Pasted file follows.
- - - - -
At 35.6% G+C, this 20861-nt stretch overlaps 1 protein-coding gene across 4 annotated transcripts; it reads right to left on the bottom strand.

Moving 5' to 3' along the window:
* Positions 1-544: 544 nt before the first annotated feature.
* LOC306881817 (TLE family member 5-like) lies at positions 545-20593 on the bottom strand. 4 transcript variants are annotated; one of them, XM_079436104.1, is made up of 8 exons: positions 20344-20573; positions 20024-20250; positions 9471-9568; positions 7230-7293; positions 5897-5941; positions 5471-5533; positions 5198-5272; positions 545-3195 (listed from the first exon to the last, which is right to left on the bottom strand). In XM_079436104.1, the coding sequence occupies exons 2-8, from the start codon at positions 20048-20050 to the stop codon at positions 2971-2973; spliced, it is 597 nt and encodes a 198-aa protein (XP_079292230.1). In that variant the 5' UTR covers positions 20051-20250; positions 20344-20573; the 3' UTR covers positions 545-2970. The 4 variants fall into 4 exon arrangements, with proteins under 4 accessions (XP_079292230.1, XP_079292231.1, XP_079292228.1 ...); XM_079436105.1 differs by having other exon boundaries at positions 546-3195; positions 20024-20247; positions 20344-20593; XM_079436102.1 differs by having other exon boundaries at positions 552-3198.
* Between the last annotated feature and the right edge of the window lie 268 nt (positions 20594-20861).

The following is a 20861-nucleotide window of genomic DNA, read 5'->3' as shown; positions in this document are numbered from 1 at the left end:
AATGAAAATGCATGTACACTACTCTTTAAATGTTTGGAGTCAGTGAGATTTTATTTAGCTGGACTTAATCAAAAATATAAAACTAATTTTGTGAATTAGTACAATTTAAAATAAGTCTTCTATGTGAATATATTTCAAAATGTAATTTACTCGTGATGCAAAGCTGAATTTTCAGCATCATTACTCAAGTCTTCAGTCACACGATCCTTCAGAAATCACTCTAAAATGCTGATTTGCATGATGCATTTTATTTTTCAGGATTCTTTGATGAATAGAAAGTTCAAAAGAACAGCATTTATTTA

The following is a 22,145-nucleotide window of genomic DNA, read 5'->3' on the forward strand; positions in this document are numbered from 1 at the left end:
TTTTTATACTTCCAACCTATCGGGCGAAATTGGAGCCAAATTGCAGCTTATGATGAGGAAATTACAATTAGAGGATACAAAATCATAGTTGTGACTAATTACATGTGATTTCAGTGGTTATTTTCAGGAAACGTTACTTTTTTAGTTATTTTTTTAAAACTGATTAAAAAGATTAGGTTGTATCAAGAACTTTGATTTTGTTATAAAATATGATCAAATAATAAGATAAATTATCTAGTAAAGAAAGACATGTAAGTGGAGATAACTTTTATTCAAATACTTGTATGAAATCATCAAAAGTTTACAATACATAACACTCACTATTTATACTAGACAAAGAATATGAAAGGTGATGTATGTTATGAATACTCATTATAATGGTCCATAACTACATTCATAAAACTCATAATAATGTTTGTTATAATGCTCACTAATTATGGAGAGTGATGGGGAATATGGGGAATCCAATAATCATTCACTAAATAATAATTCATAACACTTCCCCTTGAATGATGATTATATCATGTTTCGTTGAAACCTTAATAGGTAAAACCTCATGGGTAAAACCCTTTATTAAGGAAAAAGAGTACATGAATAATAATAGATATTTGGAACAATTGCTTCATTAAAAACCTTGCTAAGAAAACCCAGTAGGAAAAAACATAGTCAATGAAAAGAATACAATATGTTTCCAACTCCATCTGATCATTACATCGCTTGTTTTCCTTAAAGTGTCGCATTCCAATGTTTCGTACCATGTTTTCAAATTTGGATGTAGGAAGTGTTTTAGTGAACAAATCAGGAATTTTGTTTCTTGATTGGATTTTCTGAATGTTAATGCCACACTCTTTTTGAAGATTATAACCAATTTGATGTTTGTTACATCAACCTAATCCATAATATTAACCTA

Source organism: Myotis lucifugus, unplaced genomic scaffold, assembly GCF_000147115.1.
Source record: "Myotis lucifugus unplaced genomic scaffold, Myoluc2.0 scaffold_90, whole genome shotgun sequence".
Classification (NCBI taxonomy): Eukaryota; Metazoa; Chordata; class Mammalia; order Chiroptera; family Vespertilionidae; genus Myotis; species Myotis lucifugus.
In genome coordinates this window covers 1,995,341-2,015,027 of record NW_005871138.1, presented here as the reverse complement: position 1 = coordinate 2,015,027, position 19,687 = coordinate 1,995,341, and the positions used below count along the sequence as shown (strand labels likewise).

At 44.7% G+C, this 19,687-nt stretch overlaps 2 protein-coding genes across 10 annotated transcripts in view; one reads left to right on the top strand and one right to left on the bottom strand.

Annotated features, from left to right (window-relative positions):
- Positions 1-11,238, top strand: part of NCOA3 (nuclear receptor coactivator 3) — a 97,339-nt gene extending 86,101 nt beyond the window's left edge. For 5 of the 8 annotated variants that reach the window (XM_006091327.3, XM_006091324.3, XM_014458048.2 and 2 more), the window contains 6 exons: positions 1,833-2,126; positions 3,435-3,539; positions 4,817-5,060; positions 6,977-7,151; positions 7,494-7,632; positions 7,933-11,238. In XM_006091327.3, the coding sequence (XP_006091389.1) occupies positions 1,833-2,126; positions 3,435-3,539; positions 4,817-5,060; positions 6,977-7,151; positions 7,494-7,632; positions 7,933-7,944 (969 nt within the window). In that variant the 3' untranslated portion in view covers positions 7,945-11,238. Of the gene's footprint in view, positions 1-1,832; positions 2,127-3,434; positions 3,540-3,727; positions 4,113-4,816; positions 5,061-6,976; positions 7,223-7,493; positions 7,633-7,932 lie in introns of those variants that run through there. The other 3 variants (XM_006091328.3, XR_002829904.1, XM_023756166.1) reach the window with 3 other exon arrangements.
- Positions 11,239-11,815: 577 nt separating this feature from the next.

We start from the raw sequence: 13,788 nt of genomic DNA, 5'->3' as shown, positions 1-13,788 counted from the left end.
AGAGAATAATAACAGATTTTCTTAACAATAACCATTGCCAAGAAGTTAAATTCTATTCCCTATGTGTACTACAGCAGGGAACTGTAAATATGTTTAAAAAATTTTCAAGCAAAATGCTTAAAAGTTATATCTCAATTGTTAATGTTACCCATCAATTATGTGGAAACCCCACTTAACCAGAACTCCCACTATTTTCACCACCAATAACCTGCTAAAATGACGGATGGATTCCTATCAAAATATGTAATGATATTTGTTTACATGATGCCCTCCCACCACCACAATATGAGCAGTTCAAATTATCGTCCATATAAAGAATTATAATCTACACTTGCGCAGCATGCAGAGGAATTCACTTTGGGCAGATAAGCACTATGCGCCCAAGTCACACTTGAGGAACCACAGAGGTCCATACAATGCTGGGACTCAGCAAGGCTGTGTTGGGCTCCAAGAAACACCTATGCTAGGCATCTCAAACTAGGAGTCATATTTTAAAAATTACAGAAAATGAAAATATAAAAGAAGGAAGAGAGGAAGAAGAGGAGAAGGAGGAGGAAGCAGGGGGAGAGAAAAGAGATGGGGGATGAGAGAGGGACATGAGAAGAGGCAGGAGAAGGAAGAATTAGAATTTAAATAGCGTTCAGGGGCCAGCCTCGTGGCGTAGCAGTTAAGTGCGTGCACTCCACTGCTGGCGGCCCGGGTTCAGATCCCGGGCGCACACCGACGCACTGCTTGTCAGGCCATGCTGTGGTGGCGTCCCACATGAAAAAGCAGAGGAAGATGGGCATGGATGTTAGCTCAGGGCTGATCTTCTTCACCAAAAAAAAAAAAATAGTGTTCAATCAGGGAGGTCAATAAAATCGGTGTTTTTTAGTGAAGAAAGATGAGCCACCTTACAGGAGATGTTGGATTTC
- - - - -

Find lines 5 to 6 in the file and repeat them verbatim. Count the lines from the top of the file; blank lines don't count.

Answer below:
* Between the last annotated feature and the right edge of the window lie 268 nt (positions 20594-20861).

The following is a 20861-nucleotide window of genomic DNA, read 5'->3' as shown; positions in this document are numbered from 1 at the left end: